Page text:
Records included in this subseries relate to a provincial court case, known as Friesen v. Hammell, brought against three NDP MLA’s, Premier Glen Clark, and the NDP itself, in which the respondents were accused of electoral fraud. The case took place from late 1996, moving through various appeals until August 2000, when it was finally overturned and the original respondents were acquitted.
Shortly before the dropping of the writ for the May 28, 1996 provincial election in British Columbia, then Minister of Finance Elizabeth Cull tabled a pre-election balanced budget in the legislature, on which incumbent NDP candidate Glen Clark campaigned, claiming it was an example of the NDP’s sound fiscal management. While the NDP narrowly lost the popular vote with 39.45% to the Liberal’s 41.82%, the party succeeded in securing 39 seats to the Liberal’s 33, and Glen Clark renewed his mandate as Premier. Shortly after the election however, newly appointed Finance Minister Andrew Petter completed a budgetary review, and concluded that in fact, the budget for 1996 would not be balanced, contradicting the projections that Cull had tabled before the election for the 1995/96 and 1996/97 budgets. This sparked public controversy, and the media began referring to the episode as the “Fudge-it Budget” scandal. Following this, David Stockell, a resident of Kelowna, founded a group called HELP BC (an acronym for Help Eradicate Lying Politicians) with the intention of launching a court case against the Clark and the New Democratic Party, claiming the party had defrauded voters. The group received funding for its case from the National Citizen’s Coalition (NCC), a conservative lobby group with a strong base in Alberta, and political support from the BC Liberals and others. David Stockell had in fact voted Liberal in the 1996 election and therefore could not name himself as a petitioner in the court case; instead, HELP BC began an outreach campaign to ask members of the public who had voted for the NDP on the basis of its budgetary promises to step forward as petitioners. Three British Columbians from different ridings were identified: Leonard Friesen of the Surrey Green Timbers riding, Holly Kuzenko of New Westminster, and Mildred Umbarger of Rossland Trail. The initial court case was brought forward as a class proceeding, against not only the MLA’s of each riding (Sue Hammell of Surrey Green Timbers, Graeme Bowbrick of New Westminster, and Ed Conroy of Rossland Trail), but also all electoral district MLA’s, electoral officers, Glen Clark, and the NDP itself. The trial began at the end of 1996, and proceeded through various appeals, with the NDP and other respondents eventually being dismissed from the proceedings except for the three MLA’s initially named – though in January 1999, the BC Court of Appeals ruled that the case could go to full trial in the British Columbia Supreme Court. In August of 2000 however, the case was finally thrown out, and the respondents acquitted.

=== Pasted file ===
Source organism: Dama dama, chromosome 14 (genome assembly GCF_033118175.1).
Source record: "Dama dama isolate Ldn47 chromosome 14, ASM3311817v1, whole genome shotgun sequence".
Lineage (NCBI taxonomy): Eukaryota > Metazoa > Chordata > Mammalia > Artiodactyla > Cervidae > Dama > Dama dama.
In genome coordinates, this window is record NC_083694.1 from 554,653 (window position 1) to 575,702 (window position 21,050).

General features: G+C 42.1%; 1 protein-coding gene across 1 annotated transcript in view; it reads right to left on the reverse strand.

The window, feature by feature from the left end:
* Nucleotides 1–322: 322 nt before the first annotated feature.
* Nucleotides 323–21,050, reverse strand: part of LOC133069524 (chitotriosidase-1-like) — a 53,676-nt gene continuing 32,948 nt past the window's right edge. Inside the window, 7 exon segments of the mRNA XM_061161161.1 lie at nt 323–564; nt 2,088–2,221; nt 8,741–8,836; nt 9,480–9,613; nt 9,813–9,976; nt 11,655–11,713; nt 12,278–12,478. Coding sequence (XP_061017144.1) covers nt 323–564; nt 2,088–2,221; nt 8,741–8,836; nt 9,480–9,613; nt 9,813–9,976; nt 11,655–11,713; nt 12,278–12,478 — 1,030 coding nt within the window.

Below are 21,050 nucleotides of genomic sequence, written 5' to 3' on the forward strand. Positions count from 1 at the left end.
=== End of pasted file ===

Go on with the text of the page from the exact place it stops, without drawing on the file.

Records include court documents, drafts and research notes, correspondence, media clippings and transcripts, opinion polls, and other related materials.